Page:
Tree plantings mark deepening of Menno-Lutheran relations

January 18, 2012 | God at work in the Church | Number 2
By Ron Rempel | Mennonite World Conference
A plaque marks the Mennonite tree in the Luthergarten, in Wittenberg, Germany.

Mennonites planted two trees in the Luthergarten in Wittenberg, Germany, in early October to mark the deepening of Mennonite-Lutheran relations.

The project, initiated by the Lutheran World Federation, is being developed in anticipation of the 500th anniversary of Martin Luther’s posting of his 95 theses on a church door in Wittenberg in 2017. Churches from around the world are being invited to sponsor a tree and also to plant a corresponding tree in a significant place for their own church.

Larry Miller, then general secretary of Mennonite World Conference, planted a red maple next to a tree planted nearly two years ago by the Lutheran federation, when it invited a number of other global church communions—Anglican, Methodist, Reformed and Catholic—to participate in the garden project.

In his remarks, Miller recalled that when the Lutheran planners for this earlier event asked whether Mennonites should be invited, they said, “No, not yet.” He added, though, that “the ‘fullness of time’ in Lutheran-Mennonite reconciliation was drawing near, but had not yet come in power, as it did in Stuttgart less than one year later,” referring to July 2010, when Lutherans issued an official apology for the historical persecution of Anabaptists and discrimination against Mennonites.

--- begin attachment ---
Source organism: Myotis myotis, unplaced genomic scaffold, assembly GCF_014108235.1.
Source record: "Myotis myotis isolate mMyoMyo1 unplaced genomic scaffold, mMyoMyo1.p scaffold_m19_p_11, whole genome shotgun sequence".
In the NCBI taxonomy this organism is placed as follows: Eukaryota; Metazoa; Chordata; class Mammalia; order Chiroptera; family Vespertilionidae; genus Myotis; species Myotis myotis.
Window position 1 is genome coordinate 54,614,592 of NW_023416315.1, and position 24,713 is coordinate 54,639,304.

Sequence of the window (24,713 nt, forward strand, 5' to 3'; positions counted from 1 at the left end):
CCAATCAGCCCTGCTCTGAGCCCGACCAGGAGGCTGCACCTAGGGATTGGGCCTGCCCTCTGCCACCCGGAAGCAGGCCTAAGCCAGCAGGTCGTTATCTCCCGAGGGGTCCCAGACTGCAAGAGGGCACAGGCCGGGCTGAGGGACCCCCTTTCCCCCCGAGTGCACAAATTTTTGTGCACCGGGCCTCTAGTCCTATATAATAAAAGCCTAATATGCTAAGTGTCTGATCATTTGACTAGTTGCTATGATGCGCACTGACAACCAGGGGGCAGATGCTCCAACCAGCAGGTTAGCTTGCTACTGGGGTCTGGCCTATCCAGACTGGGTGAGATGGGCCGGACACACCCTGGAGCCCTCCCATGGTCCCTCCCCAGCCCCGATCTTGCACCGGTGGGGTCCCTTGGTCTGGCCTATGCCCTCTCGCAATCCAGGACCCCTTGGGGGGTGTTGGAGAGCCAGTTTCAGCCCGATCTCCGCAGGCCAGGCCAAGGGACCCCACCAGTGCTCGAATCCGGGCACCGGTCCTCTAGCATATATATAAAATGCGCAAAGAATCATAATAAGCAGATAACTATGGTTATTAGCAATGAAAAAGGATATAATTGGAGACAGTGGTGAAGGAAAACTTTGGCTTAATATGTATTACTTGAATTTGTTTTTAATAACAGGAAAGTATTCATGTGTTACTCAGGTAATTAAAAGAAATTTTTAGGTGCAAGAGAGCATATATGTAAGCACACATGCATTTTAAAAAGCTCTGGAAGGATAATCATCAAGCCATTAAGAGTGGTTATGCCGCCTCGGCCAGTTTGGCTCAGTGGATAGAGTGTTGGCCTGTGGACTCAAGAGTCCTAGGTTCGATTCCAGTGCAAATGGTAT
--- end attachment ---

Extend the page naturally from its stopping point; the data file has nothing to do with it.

A second tree was planted in the Luthergarten by Frieder Boller, president of the Arbeitsgemeinschaft Mennonitischer Gemeinden in Germany. The German Mennonite church and the Evangelical Lutheran Church in Germany have engaged in ecumenical dialogue and joint communion for the past 15 years.

The tree plantings in Wittenberg preceded a German Lutheran/Mennonite symposium on the topic of “Healing of Memories: Reconciliation in Christ,” which both celebrated recent advances in Lutheran/Mennonite relationships and discussed new possibilities for their future.

A plaque marks the Mennonite tree in the Luthergarten, in Wittenberg, Germany.

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